Text Analysis: Sentiment Analysis

This is part 5 of our series on Text Analysis, previous segments are available in our archives.

The past few days, I’ve talked about figuring out which are the most important words in customer feedback, and how to visualize them. This can be extremely helpful, but what if you want to know the answer to a more abstract question – how do customers feel in their responses?

Sentiment Analysis

The field of sentiment analysis does just this – it uses natural language processing and statistical methods to translate text to a subjective determination of feeling. One of the more basic approaches to sentiment analysis is to understand the polarity of of text – is the feeling positive, negative, or neutral. Advanced techniques can go into more depth by categorizing the feelings in to emotions of happy, sad, angry, etc.

As one can imagine, determining the sentiment from text can be difficult, particularly because the same sentence can be interpreted in different ways and people use colloquial / sarcastic language in informal settings. For example, “this is just like the previous model” could be interpreted a number of ways:

  • Happy: I had the old model and it is no longer made so I was very happy to find something that fits my needs at a comparable price.
  • Neutral: I am simply stating a fact that the differences between the two models are minimal.
  • Disappointed: I had high hopes for the new model’s launch but am disappointed to see that it has no new features but is more expensive – I’m going to keep my old version.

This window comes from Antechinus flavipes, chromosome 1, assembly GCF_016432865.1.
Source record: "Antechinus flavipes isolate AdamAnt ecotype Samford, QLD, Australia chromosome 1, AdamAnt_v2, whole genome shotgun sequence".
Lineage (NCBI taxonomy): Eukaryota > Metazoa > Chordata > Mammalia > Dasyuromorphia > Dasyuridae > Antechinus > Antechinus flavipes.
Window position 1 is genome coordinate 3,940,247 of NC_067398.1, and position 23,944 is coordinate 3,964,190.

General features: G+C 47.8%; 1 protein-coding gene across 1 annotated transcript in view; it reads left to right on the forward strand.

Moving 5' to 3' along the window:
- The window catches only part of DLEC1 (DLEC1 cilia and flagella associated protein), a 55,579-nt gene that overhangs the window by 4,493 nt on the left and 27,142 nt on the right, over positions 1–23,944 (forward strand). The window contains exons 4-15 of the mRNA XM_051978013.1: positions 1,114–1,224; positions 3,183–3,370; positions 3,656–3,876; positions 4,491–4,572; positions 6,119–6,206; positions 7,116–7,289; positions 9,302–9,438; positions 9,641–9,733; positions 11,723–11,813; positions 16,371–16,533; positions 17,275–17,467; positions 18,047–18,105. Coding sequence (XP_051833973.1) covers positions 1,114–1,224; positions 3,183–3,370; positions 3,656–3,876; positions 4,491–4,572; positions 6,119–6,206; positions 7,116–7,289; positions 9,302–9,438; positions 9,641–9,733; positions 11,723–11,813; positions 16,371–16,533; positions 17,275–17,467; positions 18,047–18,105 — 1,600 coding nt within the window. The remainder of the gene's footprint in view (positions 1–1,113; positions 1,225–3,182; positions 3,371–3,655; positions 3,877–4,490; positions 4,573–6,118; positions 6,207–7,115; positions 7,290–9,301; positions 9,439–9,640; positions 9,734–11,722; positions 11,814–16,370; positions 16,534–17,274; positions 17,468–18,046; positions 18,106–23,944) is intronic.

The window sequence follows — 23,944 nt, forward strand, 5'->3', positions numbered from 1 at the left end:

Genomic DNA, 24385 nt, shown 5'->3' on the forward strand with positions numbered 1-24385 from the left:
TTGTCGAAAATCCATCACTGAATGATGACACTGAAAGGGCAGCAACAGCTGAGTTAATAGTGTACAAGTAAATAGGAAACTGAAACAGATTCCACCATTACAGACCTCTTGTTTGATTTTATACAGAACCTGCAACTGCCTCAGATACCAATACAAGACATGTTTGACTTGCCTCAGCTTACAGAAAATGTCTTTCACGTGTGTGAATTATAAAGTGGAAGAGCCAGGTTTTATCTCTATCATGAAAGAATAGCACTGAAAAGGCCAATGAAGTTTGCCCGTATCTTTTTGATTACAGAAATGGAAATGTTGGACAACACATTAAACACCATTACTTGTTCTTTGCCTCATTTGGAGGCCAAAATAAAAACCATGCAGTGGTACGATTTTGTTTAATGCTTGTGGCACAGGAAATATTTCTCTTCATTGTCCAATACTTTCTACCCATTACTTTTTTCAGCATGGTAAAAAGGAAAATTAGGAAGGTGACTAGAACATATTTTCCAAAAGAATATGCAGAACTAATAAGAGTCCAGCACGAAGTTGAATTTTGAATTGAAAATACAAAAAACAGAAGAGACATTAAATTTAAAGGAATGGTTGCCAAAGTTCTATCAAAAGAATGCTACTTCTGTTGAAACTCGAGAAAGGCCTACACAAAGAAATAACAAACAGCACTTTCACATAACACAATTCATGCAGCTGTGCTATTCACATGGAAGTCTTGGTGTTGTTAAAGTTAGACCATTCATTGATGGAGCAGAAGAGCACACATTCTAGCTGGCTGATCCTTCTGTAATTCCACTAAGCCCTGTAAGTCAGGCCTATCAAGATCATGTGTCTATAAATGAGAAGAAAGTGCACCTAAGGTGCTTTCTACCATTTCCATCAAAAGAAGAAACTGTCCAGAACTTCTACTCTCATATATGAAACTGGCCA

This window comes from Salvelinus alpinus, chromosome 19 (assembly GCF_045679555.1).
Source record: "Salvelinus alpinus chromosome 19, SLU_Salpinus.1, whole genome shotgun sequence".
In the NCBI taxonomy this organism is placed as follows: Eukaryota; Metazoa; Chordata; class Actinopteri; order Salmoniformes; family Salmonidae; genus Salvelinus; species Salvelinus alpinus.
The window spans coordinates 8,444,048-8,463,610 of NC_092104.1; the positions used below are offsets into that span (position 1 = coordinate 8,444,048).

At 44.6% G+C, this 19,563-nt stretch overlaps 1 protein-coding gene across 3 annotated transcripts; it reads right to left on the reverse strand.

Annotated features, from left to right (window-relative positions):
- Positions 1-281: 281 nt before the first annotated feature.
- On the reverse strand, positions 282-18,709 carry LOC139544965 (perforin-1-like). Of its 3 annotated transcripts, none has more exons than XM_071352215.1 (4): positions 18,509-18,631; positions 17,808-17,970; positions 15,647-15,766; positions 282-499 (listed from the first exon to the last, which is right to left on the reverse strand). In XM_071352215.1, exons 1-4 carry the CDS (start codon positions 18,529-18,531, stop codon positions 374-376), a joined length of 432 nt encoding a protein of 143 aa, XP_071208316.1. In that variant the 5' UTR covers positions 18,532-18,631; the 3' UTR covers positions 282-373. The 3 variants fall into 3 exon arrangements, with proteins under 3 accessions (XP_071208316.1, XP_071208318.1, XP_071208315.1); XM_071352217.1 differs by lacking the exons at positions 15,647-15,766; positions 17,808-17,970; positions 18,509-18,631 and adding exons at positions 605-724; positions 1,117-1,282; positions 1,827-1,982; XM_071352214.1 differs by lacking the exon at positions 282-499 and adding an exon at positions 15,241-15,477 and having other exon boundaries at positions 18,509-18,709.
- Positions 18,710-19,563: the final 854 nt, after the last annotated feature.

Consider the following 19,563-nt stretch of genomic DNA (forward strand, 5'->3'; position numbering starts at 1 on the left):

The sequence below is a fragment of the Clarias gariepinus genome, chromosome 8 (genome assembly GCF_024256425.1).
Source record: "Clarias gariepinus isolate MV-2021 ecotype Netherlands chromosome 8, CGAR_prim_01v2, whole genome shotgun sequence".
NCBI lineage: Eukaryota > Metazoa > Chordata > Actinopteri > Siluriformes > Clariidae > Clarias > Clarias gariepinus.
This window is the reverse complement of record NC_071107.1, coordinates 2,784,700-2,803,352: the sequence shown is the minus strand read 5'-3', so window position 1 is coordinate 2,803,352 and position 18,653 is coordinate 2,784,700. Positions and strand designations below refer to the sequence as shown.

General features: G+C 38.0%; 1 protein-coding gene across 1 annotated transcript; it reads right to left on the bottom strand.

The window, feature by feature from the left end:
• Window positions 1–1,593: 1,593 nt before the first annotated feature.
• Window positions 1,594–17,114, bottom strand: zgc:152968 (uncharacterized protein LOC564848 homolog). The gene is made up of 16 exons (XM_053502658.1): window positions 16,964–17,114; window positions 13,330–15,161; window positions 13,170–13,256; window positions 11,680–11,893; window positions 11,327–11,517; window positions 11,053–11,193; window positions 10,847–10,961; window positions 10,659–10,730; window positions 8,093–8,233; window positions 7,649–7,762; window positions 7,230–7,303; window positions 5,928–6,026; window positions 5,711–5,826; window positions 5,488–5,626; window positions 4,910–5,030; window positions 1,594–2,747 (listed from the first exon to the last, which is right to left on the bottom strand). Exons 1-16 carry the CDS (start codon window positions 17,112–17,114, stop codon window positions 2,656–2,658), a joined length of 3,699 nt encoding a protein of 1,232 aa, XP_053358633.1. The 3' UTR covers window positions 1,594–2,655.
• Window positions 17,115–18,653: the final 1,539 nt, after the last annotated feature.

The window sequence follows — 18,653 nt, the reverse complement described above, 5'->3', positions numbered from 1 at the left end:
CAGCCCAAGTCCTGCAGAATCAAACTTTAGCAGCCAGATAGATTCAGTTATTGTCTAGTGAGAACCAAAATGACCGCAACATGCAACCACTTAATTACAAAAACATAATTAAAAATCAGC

Or if a dessert shop had a review that said, “I need these cookies in a bad way”, most humans would interpret that as a positive sentiment, but a simple algorithm that simply looks for negative words like “bad” might score this as a negative sentiment.

Because of this ambiguity, there is a lot of room for interpretation. One study found that humans classifying sentiments only agreed with each other 79% of the time.1 So, computer algorithms don’t need to be perfect to still do a good job. They can do a first pass to help you narrow your focus when you have too many responses to read manually. Thankfully, there are a number of tools available for you to use if you want to try using automated sentiment analysis, so you don’t have to build it yourself.

Questions? Send any questions on data analytics or pricing strategy to doug@outlier.ai and I’ll answer them in future issues!

 

[1] http://mashable.com/2010/04/19/sentiment-analysis/#HpiQcruCkkqJ